This post comes from our friends at Gilt, who are using Appium to automate their mobile testing. Check out their first post here.
It’s been a while since we’ve posted in detail about our automation and testing process here on the Mobile Team at Gilt. Much has changed in the past few months, and the past couple of weeks in particular have been pretty exciting on the testing front. First off, we had the opportunity to give a talk about how we approach native mobile testing, to a packed house at the Brooklyn iOS Meetup. Second, Appium 1.0 – now already 1.1 – was officially released! Cue the champagne and fireworks! In seriousness though, the Appium milestone release is a pretty big deal for us.
We’ve written briefly about Appium before, and how it fits in with our overall process. About a year ago, Appium popped up on our radar here at Gilt after one of our engineers saw a talk about it at SeConf. We were intrigued and did a bit of experimenting, and after discovering that we’d be able to leverage some of our existing Selenium infrastructure, as well as our in house Selenium talent, we deciding to adopt Appium as our testing framework of choice.
Appium had been in development for some time by this point, but it was still early days for the project, and it had some rough edges. Tag names were inconsistent, and the XPath locator strategy was pretty sad. We’ll get into that later…
Appium’s pace of development was really fast, and things changed regularly. Often the changes would be drastic and would break our tests.
Stability also seemed to fluctuate. On some versions, things were terrific, and our tests would run smoothly. Other times, tests would fail or crash for no apparent reason. The failures weren’t always Appium’s fault, but they were still pretty frustrating. Once or twice we wondered why we were even bothering and considered switching back to KIF. We persisted though, and we’re really happy we did, because Appium has grown up!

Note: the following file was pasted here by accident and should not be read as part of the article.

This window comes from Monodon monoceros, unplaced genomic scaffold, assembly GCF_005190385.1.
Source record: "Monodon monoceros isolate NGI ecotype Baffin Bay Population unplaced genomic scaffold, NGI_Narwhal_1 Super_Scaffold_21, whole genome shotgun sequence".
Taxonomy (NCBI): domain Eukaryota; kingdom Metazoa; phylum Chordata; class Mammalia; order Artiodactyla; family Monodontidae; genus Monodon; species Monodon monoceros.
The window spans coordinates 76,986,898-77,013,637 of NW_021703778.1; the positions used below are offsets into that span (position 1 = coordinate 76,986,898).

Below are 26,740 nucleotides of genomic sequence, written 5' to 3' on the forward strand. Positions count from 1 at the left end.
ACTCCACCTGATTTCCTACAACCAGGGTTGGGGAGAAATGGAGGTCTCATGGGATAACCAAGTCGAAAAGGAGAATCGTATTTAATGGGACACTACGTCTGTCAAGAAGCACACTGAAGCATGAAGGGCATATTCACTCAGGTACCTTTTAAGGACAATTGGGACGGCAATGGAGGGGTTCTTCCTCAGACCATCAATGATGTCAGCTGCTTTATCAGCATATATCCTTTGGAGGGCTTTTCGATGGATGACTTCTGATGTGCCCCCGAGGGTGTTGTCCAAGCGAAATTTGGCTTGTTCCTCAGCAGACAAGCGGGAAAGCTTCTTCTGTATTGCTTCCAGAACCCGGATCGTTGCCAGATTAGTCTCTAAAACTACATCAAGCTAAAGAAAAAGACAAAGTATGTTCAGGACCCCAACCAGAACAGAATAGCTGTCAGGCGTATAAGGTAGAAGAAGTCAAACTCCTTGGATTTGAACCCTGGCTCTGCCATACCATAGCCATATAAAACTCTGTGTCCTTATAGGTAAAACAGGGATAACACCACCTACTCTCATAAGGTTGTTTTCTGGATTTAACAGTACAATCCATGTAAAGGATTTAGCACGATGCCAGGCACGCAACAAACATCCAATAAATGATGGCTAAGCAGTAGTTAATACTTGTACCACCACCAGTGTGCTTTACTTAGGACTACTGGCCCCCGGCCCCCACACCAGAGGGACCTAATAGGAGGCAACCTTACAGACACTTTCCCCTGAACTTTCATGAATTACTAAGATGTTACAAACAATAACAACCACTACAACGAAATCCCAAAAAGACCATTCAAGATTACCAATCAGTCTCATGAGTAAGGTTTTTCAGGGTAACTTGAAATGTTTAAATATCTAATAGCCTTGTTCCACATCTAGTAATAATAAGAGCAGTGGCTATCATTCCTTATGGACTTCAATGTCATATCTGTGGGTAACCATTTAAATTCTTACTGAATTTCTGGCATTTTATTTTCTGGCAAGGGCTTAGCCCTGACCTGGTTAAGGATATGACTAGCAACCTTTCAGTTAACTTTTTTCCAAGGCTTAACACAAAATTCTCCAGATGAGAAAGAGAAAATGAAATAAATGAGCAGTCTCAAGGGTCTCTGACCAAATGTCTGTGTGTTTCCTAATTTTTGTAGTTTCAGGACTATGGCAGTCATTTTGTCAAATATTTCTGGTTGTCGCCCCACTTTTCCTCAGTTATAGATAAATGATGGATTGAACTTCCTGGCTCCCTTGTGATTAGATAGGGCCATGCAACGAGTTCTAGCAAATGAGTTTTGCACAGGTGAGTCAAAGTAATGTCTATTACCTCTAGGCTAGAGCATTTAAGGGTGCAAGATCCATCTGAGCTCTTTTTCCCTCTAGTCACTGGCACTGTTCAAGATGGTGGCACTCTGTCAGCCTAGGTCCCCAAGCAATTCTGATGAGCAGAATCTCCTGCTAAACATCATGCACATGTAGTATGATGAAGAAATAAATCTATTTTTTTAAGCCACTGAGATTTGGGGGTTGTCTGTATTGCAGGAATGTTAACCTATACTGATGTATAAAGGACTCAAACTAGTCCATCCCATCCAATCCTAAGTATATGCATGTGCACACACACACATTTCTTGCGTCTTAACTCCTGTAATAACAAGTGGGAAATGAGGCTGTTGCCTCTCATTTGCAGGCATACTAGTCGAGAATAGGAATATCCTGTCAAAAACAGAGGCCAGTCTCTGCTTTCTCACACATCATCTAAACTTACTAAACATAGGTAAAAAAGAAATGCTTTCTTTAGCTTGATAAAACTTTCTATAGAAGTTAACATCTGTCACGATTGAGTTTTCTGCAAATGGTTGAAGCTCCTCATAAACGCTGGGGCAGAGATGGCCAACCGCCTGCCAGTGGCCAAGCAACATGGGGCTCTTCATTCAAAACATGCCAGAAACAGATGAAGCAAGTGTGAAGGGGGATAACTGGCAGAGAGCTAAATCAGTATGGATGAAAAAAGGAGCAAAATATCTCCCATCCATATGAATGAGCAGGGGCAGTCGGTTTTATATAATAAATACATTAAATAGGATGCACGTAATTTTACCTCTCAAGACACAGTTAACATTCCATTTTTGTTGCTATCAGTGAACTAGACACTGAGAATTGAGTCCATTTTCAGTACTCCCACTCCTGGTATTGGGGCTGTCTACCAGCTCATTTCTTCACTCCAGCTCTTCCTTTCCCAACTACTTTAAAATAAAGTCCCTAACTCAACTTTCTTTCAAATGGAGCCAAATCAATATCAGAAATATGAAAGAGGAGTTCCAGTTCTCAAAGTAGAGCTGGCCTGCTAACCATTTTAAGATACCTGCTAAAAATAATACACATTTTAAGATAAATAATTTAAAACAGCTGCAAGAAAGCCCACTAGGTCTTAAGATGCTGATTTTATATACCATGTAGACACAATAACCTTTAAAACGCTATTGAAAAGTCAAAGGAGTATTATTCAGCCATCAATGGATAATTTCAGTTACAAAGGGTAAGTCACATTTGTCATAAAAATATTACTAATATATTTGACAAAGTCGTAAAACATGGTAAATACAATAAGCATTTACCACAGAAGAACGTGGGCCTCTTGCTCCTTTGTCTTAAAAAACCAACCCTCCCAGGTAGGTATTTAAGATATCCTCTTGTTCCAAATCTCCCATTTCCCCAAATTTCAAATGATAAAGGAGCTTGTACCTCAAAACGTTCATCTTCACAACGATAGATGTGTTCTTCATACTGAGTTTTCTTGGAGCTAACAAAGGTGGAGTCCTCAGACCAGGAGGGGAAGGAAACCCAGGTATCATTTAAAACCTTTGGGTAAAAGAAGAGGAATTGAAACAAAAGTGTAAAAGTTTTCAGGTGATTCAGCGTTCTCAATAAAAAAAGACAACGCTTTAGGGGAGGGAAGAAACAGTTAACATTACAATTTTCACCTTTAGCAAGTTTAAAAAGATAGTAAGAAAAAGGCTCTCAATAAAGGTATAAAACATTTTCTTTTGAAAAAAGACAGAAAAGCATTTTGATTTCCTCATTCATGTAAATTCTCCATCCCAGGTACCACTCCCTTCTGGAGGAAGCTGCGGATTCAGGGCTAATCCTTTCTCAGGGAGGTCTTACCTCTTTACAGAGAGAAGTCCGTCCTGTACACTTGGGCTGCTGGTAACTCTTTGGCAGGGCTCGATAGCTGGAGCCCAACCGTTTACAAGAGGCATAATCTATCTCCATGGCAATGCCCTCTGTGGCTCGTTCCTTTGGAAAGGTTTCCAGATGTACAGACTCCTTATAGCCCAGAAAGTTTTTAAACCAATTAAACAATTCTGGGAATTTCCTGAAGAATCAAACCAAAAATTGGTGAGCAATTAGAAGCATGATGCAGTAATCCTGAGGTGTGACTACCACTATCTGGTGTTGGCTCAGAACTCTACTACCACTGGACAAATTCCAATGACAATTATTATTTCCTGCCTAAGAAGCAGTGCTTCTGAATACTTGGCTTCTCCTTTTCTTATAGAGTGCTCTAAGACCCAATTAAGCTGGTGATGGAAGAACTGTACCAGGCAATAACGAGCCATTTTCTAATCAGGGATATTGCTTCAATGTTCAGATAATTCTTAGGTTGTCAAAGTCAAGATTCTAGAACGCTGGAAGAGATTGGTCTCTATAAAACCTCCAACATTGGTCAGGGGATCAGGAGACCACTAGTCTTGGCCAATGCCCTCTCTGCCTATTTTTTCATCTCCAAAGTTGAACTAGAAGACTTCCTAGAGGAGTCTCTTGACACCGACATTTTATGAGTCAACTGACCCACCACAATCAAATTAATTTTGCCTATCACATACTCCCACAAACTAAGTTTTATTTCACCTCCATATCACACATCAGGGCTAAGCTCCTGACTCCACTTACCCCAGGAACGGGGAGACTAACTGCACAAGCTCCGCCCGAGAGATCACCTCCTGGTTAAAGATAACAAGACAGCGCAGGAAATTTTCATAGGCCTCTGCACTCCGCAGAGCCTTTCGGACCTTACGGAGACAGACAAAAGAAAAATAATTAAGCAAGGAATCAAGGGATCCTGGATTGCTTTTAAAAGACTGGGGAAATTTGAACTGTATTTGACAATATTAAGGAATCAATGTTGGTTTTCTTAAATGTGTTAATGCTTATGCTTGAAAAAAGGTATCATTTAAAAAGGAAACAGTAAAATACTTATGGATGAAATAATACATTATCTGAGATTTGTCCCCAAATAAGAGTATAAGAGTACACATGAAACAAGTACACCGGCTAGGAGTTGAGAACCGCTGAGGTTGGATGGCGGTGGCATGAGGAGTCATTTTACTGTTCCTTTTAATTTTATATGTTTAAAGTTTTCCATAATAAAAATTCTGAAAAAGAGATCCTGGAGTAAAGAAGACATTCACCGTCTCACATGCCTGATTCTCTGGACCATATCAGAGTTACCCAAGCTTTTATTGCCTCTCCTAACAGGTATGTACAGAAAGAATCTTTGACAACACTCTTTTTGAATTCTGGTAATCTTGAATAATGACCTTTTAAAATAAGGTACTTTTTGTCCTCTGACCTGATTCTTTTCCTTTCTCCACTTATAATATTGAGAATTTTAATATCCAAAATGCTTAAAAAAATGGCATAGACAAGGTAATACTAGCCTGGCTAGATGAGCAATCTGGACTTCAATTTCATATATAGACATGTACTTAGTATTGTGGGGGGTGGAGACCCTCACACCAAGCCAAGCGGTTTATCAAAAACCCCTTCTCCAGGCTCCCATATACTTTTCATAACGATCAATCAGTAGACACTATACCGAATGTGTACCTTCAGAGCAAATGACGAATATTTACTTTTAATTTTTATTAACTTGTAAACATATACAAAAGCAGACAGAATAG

So, What’s All The Fuss About?
Appium now implements the defined part of the Mobile JSON Wire Protocol. This is basically an extension to the selenium wire protocol, that provides support for mobile specific actions. Desired capability keys seem to have been finalized by this spec, which is great, since these have changed a couple times over the past year, causing a couple of headaches. It’s also good to see some bigger companies getting involved here.
For us though, the toughest issue has been stability. Countless hairs have been turned grey due to tests failing or crashing for no apparent reason. While we’ve jumped through a variety of other hoops in our quest to solve the overall flakiness issue (page objects, judicious waiting), Appium has made huge strides in this area. This is no small achievement, given that Appium is really proxying commands to UIAutomation, which itself is pretty fragile and prone to random crashing.
We’re also super happy to see that force-quit-instruments no longer shuts test sessions down during long waits or element searches.